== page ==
Windtech: Drive reliability - Step up to multi-megawatt class

Small German wind turbine supplier PowerWind, which has built a strong reputation in the sub-megawatt class, is testing a 2.5MW prototype featuring a fast-speed gear system, permanent-magnet generator and full converter.

The company plans models with 90- and 100-metre rotor sizes.

PowerWind says the new turbine is designed to improve drive-system reliability and lifespan. "As a key drive-system component, gearbox development primarily requires a proper loads set," says Thomas Korzeniewski, the company's head of research and development. "Close communication between a wind turbine supplier and its gearbox supplier during the development process - which usually takes one to two years - is therefore essential."

Korzeniewski has seen poor communication lead to a mismatch between calculated and actual loads. When the development focuses on one main component, other components must be looked at simultaneously, he says. Any change in rotor loads has a direct impact on the gearbox.

Unlike its competitors, PowerWind's machine features a main shaft with two bearings, which Korzeniewski says minimises the effects of rotor bending on the gearbox. The solution creates so-called soft-gearbox support.

The gearbox is attached to the rear of the main shaft and kept in position during operation by hydraulic side supports. These extend gearbox lifespan by offering advanced programmable dampening characteristics under different operating conditions, Korzeniewski explains.

The turbine chassis offers internal components optimised support against load and the rear generator chassis affords maximised horizontal support.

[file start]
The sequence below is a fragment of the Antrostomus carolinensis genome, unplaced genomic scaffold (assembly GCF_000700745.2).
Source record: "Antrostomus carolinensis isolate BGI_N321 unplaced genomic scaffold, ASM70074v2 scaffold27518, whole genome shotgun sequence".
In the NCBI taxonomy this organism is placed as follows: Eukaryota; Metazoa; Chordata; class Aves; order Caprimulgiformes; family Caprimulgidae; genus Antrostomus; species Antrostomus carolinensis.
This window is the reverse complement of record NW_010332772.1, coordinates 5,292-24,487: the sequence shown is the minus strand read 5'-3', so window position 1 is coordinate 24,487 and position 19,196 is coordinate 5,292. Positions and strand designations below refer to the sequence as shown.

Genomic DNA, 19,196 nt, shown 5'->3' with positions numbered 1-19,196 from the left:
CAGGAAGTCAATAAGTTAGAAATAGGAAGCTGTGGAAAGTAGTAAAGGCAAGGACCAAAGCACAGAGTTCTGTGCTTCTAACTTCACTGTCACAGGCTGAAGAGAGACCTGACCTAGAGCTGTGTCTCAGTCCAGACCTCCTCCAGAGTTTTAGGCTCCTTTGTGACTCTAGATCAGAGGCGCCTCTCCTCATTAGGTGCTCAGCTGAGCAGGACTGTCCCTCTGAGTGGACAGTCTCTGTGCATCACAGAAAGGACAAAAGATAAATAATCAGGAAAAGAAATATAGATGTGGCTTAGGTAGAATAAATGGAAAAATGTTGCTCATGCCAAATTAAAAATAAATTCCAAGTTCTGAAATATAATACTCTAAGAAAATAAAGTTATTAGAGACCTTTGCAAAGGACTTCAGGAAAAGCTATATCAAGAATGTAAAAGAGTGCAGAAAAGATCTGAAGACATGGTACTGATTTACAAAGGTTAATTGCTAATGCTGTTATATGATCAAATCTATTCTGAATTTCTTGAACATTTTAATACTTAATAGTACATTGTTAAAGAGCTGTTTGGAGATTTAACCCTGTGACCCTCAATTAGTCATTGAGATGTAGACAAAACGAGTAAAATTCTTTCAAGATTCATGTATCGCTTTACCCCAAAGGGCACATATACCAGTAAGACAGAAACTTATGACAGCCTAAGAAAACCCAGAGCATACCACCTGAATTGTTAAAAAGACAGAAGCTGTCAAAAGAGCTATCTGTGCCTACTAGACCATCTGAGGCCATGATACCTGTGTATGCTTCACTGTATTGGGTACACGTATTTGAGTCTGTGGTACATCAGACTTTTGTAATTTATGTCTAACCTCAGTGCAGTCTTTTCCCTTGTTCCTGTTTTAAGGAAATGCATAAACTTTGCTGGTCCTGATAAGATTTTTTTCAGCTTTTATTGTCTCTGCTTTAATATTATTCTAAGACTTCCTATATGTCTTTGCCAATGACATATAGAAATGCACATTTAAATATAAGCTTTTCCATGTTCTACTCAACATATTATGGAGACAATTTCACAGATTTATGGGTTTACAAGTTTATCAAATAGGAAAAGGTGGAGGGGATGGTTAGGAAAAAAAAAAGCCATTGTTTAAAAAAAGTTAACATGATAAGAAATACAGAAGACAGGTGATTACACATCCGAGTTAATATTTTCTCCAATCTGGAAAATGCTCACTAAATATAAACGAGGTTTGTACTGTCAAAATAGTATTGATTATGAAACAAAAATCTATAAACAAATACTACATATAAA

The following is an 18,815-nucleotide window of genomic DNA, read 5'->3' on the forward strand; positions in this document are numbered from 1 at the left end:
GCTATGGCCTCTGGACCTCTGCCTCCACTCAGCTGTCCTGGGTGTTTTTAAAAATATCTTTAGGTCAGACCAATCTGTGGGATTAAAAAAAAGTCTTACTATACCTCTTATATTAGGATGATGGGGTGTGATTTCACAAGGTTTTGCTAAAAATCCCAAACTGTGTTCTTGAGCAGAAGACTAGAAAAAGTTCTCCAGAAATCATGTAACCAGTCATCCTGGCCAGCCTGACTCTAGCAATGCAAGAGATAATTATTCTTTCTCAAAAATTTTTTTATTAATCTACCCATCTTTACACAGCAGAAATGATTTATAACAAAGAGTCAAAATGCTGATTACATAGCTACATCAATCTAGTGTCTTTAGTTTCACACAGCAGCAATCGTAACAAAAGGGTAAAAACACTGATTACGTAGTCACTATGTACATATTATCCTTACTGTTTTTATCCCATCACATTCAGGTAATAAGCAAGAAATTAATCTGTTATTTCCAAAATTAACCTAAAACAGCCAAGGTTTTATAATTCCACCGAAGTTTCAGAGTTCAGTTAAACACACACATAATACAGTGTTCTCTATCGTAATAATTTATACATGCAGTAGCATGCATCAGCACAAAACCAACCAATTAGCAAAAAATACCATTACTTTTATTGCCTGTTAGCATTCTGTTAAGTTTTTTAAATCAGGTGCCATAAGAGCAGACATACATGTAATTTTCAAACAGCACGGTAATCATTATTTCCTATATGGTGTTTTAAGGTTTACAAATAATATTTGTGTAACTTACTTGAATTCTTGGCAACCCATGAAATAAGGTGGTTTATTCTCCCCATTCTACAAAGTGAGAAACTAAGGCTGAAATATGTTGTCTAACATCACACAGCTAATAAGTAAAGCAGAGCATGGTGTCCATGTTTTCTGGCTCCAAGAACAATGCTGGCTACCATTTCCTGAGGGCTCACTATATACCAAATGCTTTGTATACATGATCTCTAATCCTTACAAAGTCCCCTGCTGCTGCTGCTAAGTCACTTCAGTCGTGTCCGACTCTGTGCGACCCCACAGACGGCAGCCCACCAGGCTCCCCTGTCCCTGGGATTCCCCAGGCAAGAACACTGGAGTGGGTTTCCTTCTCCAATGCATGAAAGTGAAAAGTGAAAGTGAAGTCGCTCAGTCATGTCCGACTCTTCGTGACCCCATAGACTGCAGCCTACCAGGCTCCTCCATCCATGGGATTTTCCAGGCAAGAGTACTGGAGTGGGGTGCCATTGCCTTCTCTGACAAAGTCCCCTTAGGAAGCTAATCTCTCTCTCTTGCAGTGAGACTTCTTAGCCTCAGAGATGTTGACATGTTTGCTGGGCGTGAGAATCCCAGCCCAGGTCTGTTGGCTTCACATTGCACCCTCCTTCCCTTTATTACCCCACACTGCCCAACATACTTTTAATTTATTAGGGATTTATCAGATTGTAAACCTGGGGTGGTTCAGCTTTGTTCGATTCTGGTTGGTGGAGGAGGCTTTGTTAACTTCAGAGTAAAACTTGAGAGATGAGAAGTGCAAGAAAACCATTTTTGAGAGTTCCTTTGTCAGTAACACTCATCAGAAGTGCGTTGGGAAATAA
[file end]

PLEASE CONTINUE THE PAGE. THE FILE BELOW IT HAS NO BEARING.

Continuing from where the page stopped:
An unusual aspect of the generator chassis - made up of two horizontal and several interconnecting cross-sectional parts - is its vertical orientation, which reduces weight and maximises load-carrying capacity. "This design approach resulted in a rather long generator frame for easy serviceability, with sufficient space inside the nacelle for two redundant power converters," says Korzeniewski. The medium-voltage transformer is located inside the tower foot to meet required voltage levels and other local requirements, he adds.

A clever feature of the turbine is its generator-cooling radiator. After being pre-installed and pre-tested, it can be folded into a horizontal position during road transport, reducing total height. To facilitate gearbox replacement, PowerWind developed a rail system enabling movement of the unit about 60 centimetres horizontally.

Korzeniewski says the two sister models' modular drive system is the most flexible for transport and installation. Nacelles can be transported in their complete form or in sections. Maximum hoisting mass will not exceed 50 tonnes.

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